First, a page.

Butterfield-Boldig said the board will likely keep discussing COVID-19 safety protocols through August, especially in light of the new CDC guidance, but that it’s unlikely to shift.

“Short of any specific requirement from our state or from our local health department, I just don’t see us making significant changes in our requirement for masking,” she said.

Butterfield-Boldig said the district does plan to make COVID-19 vaccines available at school registration so families can get those — and other vaccines, like Tdap and MMR — while they’re getting ready for the school year, if they choose to.

Children age 12 and up are eligible for a COVID-19 vaccine, and trials are underway to test its safety and efficacy for younger children. As of Wednesday, 33 percent of Wisconsin residents age 12 to 15 and 42.2 percent of those age 16 to 18 had received at least one dose of the vaccine.

The American Academy of Pediatrics and CDC both stressed the importance of in-person learning for children’s emotional and physical health, and the low risk of serious infection as long as safety protocols — such as masking and distancing — are followed. The American Academy of Pediatric noted that universal masking helps districts avoid situations where they’re keeping track of everyone’s vaccination status and mask compliance on an individual basis.

“In the absence of schools being able to conduct this monitoring, universal masking is the best and most effective strategy to create consistent messages, expectations, enforcement, and compliance without the added burden of needing to monitor vaccination status,” the organization wrote in its July 19 guidance.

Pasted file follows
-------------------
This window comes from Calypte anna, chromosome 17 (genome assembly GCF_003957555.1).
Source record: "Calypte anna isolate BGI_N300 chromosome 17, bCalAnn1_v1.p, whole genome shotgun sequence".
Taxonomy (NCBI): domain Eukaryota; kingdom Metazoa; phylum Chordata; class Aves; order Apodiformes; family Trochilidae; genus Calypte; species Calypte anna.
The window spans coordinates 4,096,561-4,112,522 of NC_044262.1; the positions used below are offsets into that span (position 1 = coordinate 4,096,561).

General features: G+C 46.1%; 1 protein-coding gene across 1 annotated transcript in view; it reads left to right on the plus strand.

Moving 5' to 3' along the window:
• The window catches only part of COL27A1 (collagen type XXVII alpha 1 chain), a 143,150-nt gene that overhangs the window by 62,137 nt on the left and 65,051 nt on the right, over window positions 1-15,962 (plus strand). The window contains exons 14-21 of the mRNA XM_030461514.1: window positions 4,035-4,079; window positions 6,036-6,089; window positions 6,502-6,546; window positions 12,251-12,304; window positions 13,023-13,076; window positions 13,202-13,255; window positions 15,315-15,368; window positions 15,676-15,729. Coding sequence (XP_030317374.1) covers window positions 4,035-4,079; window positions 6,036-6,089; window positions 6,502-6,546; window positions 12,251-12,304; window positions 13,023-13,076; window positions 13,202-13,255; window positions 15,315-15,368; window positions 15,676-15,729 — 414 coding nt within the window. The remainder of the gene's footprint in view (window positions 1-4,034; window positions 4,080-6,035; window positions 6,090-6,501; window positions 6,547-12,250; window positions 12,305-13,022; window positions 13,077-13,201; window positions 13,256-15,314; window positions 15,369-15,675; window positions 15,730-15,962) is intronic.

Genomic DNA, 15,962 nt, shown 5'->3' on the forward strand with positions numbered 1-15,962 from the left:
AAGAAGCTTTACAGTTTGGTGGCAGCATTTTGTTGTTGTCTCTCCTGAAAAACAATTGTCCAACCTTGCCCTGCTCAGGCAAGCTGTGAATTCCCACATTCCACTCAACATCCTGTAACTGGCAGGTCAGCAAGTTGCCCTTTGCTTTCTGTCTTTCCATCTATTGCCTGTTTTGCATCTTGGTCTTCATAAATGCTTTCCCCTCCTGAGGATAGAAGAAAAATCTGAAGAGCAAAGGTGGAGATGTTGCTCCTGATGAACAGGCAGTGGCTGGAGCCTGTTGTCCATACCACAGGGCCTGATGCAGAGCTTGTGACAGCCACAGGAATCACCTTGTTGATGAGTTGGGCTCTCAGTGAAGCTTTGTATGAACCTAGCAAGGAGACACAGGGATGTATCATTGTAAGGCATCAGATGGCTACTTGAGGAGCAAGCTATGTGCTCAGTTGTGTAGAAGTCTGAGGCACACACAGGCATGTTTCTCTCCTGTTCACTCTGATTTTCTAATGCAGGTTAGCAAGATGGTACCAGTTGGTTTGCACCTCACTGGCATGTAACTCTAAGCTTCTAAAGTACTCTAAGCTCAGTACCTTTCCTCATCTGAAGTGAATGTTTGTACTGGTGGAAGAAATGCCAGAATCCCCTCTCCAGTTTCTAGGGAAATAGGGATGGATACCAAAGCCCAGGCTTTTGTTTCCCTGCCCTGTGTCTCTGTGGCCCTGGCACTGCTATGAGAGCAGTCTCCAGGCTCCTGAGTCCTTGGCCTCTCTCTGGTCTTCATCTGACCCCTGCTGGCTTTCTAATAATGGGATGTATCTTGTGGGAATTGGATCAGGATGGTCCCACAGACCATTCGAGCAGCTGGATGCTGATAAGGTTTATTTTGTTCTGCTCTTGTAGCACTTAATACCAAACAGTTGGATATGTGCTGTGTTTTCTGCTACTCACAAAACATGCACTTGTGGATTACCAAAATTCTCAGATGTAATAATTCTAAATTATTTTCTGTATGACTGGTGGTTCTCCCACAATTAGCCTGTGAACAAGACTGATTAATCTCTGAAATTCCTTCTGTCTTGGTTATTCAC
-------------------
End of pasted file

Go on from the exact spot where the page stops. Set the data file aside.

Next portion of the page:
Several Wisconsin Catholic dioceses that operate private schools have also opted against requiring masks. In a July 22 letter to families, the Diocese of Madison said mask-wearing would be up to individual families, teachers and staff members.

Similarly, Green Bay Area Catholic Education, which operates nine schools in northeastern Wisconsin, won’t require masks. President Kimberly Desotell said families were proactive and careful about COVID-19 last year, keeping students home if they had symptoms or had been exposed to the virus.

“We’re feeling comfortable and confident in our decision to remain mask-optional,” she said. “We’re also being very careful about monitoring day by day.”

Desotell said she’s expecting a small percentage of students and staff will choose to wear masks, and she said they want to make sure students feel they won’t be ostracized for doing so.

“We’re having individual conversations — ‘What can we do to make you comfortable, and support you?’” she said. “I think our community is OK with that, we’re OK with sitting by someone, with grocery shopping near someone, with sitting next to someone in a restaurant who is donning a mask.”

She said Green Bay Area Catholic Education made its decision to go mask-optional in June, but that it’s reinforcing that decision to its families this week, since it’s been receiving inquiries from parents about whether fall plans will change in the face of the CDC’s new guidance.